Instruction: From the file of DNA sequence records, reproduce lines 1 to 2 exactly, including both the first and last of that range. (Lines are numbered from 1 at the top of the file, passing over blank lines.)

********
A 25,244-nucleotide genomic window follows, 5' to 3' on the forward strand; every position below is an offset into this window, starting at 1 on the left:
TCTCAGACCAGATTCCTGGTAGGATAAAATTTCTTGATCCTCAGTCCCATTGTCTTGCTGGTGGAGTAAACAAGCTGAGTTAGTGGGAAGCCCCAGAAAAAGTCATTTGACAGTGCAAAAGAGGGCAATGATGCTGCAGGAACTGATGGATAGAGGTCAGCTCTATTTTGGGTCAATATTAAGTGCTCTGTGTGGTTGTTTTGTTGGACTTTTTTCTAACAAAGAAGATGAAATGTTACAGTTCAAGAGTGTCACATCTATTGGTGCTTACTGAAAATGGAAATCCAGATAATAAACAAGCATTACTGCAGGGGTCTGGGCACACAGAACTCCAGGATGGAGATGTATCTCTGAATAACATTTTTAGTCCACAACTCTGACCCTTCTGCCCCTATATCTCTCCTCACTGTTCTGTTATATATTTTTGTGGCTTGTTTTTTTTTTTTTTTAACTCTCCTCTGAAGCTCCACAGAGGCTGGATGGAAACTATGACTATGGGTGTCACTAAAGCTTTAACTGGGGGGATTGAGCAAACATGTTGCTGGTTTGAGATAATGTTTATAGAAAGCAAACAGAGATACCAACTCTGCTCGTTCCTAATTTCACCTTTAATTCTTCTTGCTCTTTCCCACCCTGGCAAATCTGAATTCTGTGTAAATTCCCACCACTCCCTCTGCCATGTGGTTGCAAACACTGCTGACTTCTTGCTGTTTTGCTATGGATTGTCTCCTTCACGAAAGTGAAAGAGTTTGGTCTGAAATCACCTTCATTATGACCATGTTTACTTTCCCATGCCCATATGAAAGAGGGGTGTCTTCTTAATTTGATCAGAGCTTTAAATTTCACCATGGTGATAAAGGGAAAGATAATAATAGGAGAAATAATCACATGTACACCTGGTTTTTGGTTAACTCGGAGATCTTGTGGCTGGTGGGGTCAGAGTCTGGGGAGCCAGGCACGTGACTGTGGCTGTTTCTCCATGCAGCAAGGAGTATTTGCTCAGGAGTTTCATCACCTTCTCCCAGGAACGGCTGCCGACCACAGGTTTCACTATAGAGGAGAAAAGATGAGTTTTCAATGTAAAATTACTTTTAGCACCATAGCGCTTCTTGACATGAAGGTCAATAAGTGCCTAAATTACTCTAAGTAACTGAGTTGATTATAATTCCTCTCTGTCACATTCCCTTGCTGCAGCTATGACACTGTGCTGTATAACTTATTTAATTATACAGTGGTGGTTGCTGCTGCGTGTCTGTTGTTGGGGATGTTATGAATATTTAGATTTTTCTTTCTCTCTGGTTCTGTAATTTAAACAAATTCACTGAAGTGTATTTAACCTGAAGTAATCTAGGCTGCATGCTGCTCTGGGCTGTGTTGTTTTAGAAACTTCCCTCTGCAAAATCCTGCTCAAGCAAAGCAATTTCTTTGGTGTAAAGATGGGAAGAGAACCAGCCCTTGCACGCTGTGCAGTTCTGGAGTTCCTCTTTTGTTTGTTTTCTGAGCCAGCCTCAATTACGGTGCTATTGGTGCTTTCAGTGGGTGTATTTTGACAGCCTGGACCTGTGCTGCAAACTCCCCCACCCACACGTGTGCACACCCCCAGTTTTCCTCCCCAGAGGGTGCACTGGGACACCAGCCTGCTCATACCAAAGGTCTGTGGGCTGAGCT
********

A 25,244-nucleotide genomic window follows, 5' to 3' on the forward strand; every position below is an offset into this window, starting at 1 on the left:
TCTCAGACCAGATTCCTGGTAGGATAAAATTTCTTGATCCTCAGTCCCATTGTCTTGCTGGTGGAGTAAACAAGCTGAGTTAGTGGGAAGCCCCAGAAAAAGTCATTTGACAGTGCAAAAGAGGGCAATGATGCTGCAGGAACTGATGGATAGAGGTCAGCTCTATTTTGGGTCAATATTAAGTGCTCTGTGTGGTTGTTTTGTTGGACTTTTTTCTAACAAAGAAGATGAAATGTTACAGTTCAAGAGTGTCACATCTATTGGTGCTTACTGAAAATGGAAATCCAGATAATAAACAAGCATTACTGCAGGGGTCTGGGCACACAGAACTCCAGGATGGAGATGTATCTCTGAATAACATTTTTAGTCCACAACTCTGACCCTTCTGCCCCTATATCTCTCCTCACTGTTCTGTTATATATTTTTGTGGCTTGTTTTTTTTTTTTTTTAACTCTCCTCTGAAGCTCCACAGAGGCTGGATGGAAACTATGACTATGGGTGTCACTAAAGCTTTAACTGGGGGGATTGAGCAAACATGTTGCTGGTTTGAGATAATGTTTATAGAAAGCAAACAGAGATACCAACTCTGCTCGTTCCTAATTTCACCTTTAATTCTTCTTGCTCTTTCCCACCCTGGCAAATCTGAATTCTGTGTAAATTCCCACCACTCCCTCTGCCATGTGGTTGCAAACACTGCTGACTTCTTGCTGTTTTGCTATGGATTGTCTCCTTCACGAAAGTGAAAGAGTTTGGTCTGAAATCACCTTCATTATGACCATGTTTACTTTCCCATGCCCATATGAAAGAGGGGTGTCTTCTTAATTTGATCAGAGCTTTAAATTTCACCATGGTGATAAAGGGAAAGATAATAATAGGAGAAATAATCACATGTACACCTGGTTTTTGGTTAACTCGGAGATCTTGTGGCTGGTGGGGTCAGAGTCTGGGGAGCCAGGCACGTGACTGTGGCTGTTTCTCCATGCAGCAAGGAGTATTTGCTCAGGAGTTTCATCACCTTCTCCCAGGAACGGCTGCCGACCACAGGTTTCACTATAGAGGAGAAAAGATGAGTTTTCAATGTAAAATTACTTTTAGCACCATAGCGCTTCTTGACATGAAGGTCAATAAGTGCCTAAATTACTCTAAGTAACTGAGTTGATTATAATTCCTCTCTGTCACATTCCCTTGCTGCAGCTATGACACTGTGCTGTATAACTTATTTAATTATACAGTGGTGGTTGCTGCTGCGTGTCTGTTGTTGGGGATGTTATGAATATTTAGATTTTTCTTTCTCTCTGGTTCTGTAATTTAAACAAATTCACTGAAGTGTATTTAACCTGAAGTAATCTAGGCTGCATGCTGCTCTGGGCTGTGTTGTTTTAGAAACTTCCCTCTGCAAAATCCTGCTCAAGCAAAGCAATTTCTTTGGTGTAAAGATGGGAAGAGAACCAGCCCTTGCACGCTGTGCAGTTCTGGAGTTCCTCTTTTGTTTGTTTTCTGAGCCAGCCTCAATTACGGTGCTATTGGTGCTTTCAGTGGGTGTATTTTGACAGCCTGGACCTGTGCTGCAAACTCCCCCACCCACACGTGTGCACACCCCCAGTTTTCCTCCCCAGAGGGTGCACTGGGACACCAGCCTGCTCATACCAAAGGTCTGTGGGCTGAGCT